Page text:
6) How do you deal with the idea that many would like to split your identity? As a WOC we are often asked to choose between our race and our gender identity. Do you find that are forced to privilege one over the other?

I normally ignore any attempts to "make me choose" one or the other. I am comfortable with the fact that I am woman, but that I am first a Black woman. Many people may take issue with that, but it's my identity to own, not theirs.

7) What role does blogging have to play in your activism and do you believe that your daily online exchanges are a path to true growth both for you as a blogger and for the women that read your work?

Blogging is SO important to my activism because it can give activists a safe space to talk about their cause and tell their stories. It is empowering for women of color to utilize these spaces to build community and to meet other like-minded people. Also, blogging can be used to create teachable moments for those who may not be aware or agree with feminist and/or womanist ideals.

8) What would you say are some of the most important issues facing women today and what concrete steps can we make towards change?

I think some of the most important issues is the wage gap especially in this economy. I think a good way to change or ameliorate this is the teach women how to negotiate pay and how to ask for raises--so many women do not know this skill and if we did, perhaps we could make a greater steps toward closing the wage gap. Another issue that effects women is HIV/AIDS. Besides healthcare and access to condoms and testing, we need to keep talking about the disease but more importantly, we need to talk openly and honestly to our youth about sex. We need to do more than tell our youth to "not have it"...that is one of the things that has benefited to the problem of unprotected sex. Instead, we need to discuss STD's and how to protect themselves among a discussion about what sex actually is and why people have sex.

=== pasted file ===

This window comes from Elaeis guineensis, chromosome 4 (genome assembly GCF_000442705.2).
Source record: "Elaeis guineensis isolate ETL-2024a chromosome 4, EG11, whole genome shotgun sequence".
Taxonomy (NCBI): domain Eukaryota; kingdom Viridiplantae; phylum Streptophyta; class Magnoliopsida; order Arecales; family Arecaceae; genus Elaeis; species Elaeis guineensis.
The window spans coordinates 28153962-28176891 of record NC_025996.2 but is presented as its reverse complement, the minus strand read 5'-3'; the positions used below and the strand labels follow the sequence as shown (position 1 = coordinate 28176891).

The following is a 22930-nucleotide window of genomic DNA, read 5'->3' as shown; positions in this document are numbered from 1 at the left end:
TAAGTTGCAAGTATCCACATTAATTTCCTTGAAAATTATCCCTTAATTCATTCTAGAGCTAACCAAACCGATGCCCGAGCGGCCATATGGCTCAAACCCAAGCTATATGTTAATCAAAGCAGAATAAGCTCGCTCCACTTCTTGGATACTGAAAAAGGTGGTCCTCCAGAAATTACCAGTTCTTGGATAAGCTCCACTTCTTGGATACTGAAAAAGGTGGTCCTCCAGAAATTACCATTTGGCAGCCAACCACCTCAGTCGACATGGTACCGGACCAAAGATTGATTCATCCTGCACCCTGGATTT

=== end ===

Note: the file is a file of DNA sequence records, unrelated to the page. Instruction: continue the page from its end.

9) How important is ally work in your blogging and what steps can be taken to encourage wider participation?

Ally work is important in that a lot of the things I write about are intersectional. The struggle that gays face for marriage rights in the US is not too different from supreme vs. Loving years ago, the court case that made miscegenation legal. By the same token, the wage gap is also tied to the achievement gap in education, which cuts across both race and class.

10) In the years to come what concrete changes would you like to see in womens activism and how best can we achieve these goals?

I would like to see the inclusion of girls and teenagers in women's activism. Many times we tend to treat this work as something for "grown folk" and we forget that we have to help the younger generation continue the work when we are long gone. We need to talk to our girls and engage them in projects that they can be passionate about too. And we need to be there as mentors to support their growth and maturity.